Are you into genealogy? If not, you probably don’t often think about your ancestors. We’re not just talking about grandparents, but those who came from “the old country,” literally blazing a trail in the wilderness to build a cabin, raise a family and struggle to earn a living, usually off the land.
Perhaps most us don’t appreciate what our ancestors went through to keep body and soul together by cultivating the land, maybe erecting a church, establishing a school and creating a cemetery in the vast wilderness of what is now Indiana shortly after it became the 19th state on December 11, 1816, 200 years ago. They, of course, didn’t have electricity, bulldozers, snow blowers and power lawn mowers – but then there was no such thing as paved sidewalks or manicured lawns.
A few years ago members of our family attended a Founder’s Day celebration held in a country church adjacent to two cemeteries and a one-room schoolhouse on the Huntington-Wabash County Line, about 25 miles southwest of Fort Wayne. Earlier, we helped monetarily with restoration of a few old tombstones, many marking graves of not only my mother’s parents but the grave of my great, great grandfather dating to 1855. The cemeteries, church and schoolhouse comprise a 20-acre site about a half-mile from the farm where my mother was raised with her 10 older brothers and sisters. She attended school there, studying the Bible and the German language, and was taught by an older brother. She also began playing the organ in the church at age 10 even though her feet didn’t reach the pedals. (A brother reportedly sat at her feet and pressed the proper pedals). All her siblings, in fact, comprised a small orchestra, which performed in the church.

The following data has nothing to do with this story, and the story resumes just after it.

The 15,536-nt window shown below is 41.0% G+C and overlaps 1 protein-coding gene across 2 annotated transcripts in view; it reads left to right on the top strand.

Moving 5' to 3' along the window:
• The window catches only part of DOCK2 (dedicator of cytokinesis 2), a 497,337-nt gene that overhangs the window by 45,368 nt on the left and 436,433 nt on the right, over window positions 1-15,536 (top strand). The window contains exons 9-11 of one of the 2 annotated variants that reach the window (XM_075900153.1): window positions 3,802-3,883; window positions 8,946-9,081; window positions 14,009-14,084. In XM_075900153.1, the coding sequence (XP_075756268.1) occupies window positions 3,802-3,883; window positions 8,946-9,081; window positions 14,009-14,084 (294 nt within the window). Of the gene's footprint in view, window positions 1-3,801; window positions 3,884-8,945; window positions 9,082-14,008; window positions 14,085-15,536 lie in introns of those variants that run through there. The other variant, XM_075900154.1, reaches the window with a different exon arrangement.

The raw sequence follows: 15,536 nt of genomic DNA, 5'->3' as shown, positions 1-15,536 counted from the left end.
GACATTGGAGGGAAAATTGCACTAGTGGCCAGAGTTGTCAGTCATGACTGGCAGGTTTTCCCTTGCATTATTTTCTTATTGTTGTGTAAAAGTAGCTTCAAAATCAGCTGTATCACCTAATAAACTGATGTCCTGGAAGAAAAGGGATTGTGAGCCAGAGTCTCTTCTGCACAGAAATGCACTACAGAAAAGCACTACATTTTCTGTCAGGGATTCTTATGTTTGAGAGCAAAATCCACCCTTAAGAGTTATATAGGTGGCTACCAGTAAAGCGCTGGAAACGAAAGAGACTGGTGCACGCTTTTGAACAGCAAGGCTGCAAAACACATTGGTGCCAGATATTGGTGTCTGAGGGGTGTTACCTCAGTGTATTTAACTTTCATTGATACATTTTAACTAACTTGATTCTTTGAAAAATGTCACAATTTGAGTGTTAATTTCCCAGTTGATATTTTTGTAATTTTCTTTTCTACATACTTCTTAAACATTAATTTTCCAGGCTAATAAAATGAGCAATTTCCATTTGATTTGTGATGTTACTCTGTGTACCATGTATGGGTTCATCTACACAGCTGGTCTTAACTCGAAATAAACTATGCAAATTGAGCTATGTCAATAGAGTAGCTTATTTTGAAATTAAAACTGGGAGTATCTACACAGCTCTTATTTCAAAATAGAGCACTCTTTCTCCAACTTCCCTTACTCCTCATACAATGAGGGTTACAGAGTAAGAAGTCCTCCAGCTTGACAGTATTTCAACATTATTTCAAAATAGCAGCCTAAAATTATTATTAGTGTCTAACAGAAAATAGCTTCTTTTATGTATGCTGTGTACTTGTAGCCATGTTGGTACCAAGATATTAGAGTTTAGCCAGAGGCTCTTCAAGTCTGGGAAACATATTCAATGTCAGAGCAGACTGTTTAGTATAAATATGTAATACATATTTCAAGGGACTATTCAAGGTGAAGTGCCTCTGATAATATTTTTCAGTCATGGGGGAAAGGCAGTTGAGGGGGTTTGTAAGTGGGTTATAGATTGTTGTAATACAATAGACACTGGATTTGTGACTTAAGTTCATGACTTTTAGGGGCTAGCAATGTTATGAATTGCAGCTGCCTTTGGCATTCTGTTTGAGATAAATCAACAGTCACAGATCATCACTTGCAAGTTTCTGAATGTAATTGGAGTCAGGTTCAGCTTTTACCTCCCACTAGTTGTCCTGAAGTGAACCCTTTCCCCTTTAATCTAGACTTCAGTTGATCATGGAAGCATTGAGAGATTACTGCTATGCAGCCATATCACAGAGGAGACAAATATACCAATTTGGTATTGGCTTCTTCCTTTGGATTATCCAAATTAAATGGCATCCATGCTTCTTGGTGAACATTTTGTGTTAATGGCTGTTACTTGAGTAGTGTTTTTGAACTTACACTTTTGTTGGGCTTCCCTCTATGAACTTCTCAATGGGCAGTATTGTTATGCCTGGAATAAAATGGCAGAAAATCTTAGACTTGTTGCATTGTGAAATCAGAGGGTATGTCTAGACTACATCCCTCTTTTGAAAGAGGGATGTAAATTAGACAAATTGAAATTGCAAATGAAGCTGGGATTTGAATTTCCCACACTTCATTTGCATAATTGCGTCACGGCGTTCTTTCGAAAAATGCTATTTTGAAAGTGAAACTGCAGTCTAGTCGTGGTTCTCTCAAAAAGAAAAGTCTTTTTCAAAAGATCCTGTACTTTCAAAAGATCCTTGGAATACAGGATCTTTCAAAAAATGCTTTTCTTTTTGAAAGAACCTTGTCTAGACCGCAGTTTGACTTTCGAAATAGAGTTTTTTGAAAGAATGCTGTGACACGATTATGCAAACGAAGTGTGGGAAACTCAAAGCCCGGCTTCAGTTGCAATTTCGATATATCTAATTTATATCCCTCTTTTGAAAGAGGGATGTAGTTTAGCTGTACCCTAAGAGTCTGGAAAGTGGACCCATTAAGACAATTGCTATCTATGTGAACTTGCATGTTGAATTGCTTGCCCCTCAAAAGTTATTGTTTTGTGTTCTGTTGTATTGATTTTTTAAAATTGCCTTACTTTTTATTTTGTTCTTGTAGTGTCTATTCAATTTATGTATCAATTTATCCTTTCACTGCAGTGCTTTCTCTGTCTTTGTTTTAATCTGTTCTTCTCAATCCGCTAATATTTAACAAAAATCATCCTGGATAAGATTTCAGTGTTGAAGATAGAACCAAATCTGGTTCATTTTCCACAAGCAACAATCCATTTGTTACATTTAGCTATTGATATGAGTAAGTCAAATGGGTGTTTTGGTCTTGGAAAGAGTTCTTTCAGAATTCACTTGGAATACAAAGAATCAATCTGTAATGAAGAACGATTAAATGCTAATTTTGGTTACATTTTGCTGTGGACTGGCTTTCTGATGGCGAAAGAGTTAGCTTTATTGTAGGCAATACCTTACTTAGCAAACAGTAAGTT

These, and many other details, were revealed at the recent event, and we met a few people who remembered my mother and several uncles. We also learned about our heritage there, called “the German Settlement,” and of the extreme hardships the original five pioneer families endured as they migrated to Indiana beginning in 1837, traveling westward on the Wabash and Erie Canal through Ohio, and settled the land. Many children died of diphtheria as evidenced by their multiple graves.
We can’t fully realize what our ancestors and early pioneers went through to make possible the good life we live today. And just as many of us do, they did it for their children and grandchildren, but with a lot less certainty and a great deal more pain and suffering.
We might think of these trailblazers of yesteryear as we gather around our Thanksgiving table this month with family and friends. Perhaps we should consider how we have been blessed by past generations, and how we will bless the next!
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